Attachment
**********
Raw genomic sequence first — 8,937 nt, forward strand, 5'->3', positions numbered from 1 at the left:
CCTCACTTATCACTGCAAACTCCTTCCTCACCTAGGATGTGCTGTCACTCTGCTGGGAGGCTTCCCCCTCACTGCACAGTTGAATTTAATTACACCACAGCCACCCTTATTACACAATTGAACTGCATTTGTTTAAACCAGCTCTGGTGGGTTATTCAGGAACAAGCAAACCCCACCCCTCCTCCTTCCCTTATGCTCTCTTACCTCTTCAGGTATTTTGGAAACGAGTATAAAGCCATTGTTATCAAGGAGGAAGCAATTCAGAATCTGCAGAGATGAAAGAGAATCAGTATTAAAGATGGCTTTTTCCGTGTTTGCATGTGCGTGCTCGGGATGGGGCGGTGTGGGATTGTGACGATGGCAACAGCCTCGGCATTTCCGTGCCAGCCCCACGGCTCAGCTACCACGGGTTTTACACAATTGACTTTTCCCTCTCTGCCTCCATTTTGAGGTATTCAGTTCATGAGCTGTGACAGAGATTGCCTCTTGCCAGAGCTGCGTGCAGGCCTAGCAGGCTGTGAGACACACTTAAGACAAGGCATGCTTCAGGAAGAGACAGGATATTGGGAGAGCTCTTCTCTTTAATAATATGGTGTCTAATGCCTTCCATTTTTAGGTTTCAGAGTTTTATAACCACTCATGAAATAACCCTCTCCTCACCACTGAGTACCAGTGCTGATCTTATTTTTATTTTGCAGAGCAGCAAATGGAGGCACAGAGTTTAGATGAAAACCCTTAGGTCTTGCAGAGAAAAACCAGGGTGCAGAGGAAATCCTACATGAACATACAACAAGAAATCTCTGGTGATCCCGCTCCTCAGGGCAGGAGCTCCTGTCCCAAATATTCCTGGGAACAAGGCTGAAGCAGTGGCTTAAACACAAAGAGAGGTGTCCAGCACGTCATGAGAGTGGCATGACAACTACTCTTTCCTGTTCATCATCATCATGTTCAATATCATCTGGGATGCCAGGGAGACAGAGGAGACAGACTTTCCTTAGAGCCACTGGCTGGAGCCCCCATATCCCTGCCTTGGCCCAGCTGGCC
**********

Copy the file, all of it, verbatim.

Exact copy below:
Raw genomic sequence first — 8,937 nt, forward strand, 5'->3', positions numbered from 1 at the left:
CCTCACTTATCACTGCAAACTCCTTCCTCACCTAGGATGTGCTGTCACTCTGCTGGGAGGCTTCCCCCTCACTGCACAGTTGAATTTAATTACACCACAGCCACCCTTATTACACAATTGAACTGCATTTGTTTAAACCAGCTCTGGTGGGTTATTCAGGAACAAGCAAACCCCACCCCTCCTCCTTCCCTTATGCTCTCTTACCTCTTCAGGTATTTTGGAAACGAGTATAAAGCCATTGTTATCAAGGAGGAAGCAATTCAGAATCTGCAGAGATGAAAGAGAATCAGTATTAAAGATGGCTTTTTCCGTGTTTGCATGTGCGTGCTCGGGATGGGGCGGTGTGGGATTGTGACGATGGCAACAGCCTCGGCATTTCCGTGCCAGCCCCACGGCTCAGCTACCACGGGTTTTACACAATTGACTTTTCCCTCTCTGCCTCCATTTTGAGGTATTCAGTTCATGAGCTGTGACAGAGATTGCCTCTTGCCAGAGCTGCGTGCAGGCCTAGCAGGCTGTGAGACACACTTAAGACAAGGCATGCTTCAGGAAGAGACAGGATATTGGGAGAGCTCTTCTCTTTAATAATATGGTGTCTAATGCCTTCCATTTTTAGGTTTCAGAGTTTTATAACCACTCATGAAATAACCCTCTCCTCACCACTGAGTACCAGTGCTGATCTTATTTTTATTTTGCAGAGCAGCAAATGGAGGCACAGAGTTTAGATGAAAACCCTTAGGTCTTGCAGAGAAAAACCAGGGTGCAGAGGAAATCCTACATGAACATACAACAAGAAATCTCTGGTGATCCCGCTCCTCAGGGCAGGAGCTCCTGTCCCAAATATTCCTGGGAACAAGGCTGAAGCAGTGGCTTAAACACAAAGAGAGGTGTCCAGCACGTCATGAGAGTGGCATGACAACTACTCTTTCCTGTTCATCATCATCATGTTCAATATCATCTGGGATGCCAGGGAGACAGAGGAGACAGACTTTCCTTAGAGCCACTGGCTGGAGCCCCCATATCCCTGCCTTGGCCCAGCTGGCC